Dimorphic fungi exist in discrete environmental niches as molds that produce conidia, which are their infectious form. In tissues and at temperatures of >35°C, the mold converts to the yeast form. Other endemic mycoses—histoplasmosis, coccidioidomycosis, and blastomycosis—are discussed in Chaps. 199, 200, and 201, respectively.
Sporothrix schenckii is a thermally dimorphic fungus that is found worldwide in sphagnum moss, decaying vegetation, and soil.
Epidemiology and Pathogenesis
Sporotrichosis most commonly infects persons who participate in outdoor activities such as landscaping, gardening, and tree farming. Infected animals, especially cats, can transmit S. schenckii to humans. Sporotrichosis is primarily a localized infection of skin and subcutaneous tissues that follows traumatic inoculation of conidia. Osteoarticular sporotrichosis is uncommon, occurring most often in middle-aged men who abuse alcohol, and pulmonary sporotrichosis occurs almost exclusively in persons with chronic obstructive pulmonary disease who have inhaled the organism from the environment. Dissemination occurs rarely, almost always in markedly immunocompromised patients, especially those with AIDS.
Days or weeks after inoculation, a papule develops at the site and then usually ulcerates but is not very painful. Similar lesions develop sequentially along the lymphatic channels proximal to the original lesion. Some patients develop a fixed cutaneous lesion that can be verrucous or ulcerative and that remains localized without lymphatic extension. The differential diagnosis of lymphocutaneous sporotrichosis includes nocardiosis, tularemia, nontuberculous mycobacterial infection (especially that due to Mycobacterium marinum), and leishmaniasis. Osteoarticular sporotrichosis can present as chronic synovitis or septic arthritis. Pulmonary sporotrichosis must be differentiated from tuberculosis or other fungal pneumonias. Numerous ulcerated skin lesions, with or without spread to visceral organs [including the central nervous system (CNS)], are characteristic of disseminated sporotrichosis.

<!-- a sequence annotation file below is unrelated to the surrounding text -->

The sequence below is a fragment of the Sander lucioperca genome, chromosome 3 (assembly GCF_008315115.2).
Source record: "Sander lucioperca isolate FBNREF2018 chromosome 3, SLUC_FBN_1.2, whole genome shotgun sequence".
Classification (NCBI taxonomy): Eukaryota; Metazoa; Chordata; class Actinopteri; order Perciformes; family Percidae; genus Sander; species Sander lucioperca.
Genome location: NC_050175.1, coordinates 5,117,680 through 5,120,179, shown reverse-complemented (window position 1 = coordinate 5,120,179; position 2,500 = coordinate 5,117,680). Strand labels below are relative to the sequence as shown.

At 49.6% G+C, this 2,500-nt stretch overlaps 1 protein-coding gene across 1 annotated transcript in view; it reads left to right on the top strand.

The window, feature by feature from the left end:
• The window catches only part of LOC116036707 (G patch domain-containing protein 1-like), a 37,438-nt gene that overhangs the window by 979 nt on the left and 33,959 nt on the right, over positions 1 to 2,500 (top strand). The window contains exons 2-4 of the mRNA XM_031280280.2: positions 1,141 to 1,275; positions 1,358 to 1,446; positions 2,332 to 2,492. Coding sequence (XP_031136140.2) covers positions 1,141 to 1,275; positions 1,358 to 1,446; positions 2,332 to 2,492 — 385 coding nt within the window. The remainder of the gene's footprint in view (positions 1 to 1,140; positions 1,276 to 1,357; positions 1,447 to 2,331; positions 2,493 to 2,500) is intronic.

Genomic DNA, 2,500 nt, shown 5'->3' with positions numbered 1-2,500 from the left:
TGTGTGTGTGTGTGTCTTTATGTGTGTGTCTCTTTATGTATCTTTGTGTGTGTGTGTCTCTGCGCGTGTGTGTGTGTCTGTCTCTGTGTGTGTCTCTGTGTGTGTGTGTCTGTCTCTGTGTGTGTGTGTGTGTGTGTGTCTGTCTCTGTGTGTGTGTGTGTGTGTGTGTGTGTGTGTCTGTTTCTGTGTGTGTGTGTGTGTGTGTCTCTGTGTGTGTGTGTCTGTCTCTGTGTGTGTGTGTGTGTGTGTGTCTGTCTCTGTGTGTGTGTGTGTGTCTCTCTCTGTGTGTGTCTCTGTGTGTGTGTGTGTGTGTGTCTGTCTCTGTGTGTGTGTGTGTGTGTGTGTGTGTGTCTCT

S. schenckii usually grows readily as a mold when material from a cutaneous lesion is incubated at room temperature. Histopathologic examination of biopsy material shows a mixed granulomatous and pyogenic reaction, and tiny oval or cigar-shaped yeasts are sometimes visualized with special stains. Serologic testing is not useful.
Guidelines for the management of the various forms of sporotrichosis have been published by the Infectious Diseases Society of America (Table 206-1). Itraconazole is the drug of choice for lymphocutaneous sporotrichosis. Fluconazole is less effective; voriconazole and posaconazole have not been used for sporotrichosis. Saturated solution of potassium iodide (SSKI) is also effective for lymphocutaneous infection and costs much less than itraconazole. However, SSKI is poorly tolerated because of adverse reactions, including metallic taste, salivary gland swelling, rash, and fever. Terbinafine appears to be effective but has been used in few patients. Treatment for lymphocutaneous sporotrichosis is continued for 2–4 weeks after all lesions have resolved, usually for a total of 3–6 months. Pulmonary and osteoarticular forms of sporotrichosis are treated with ...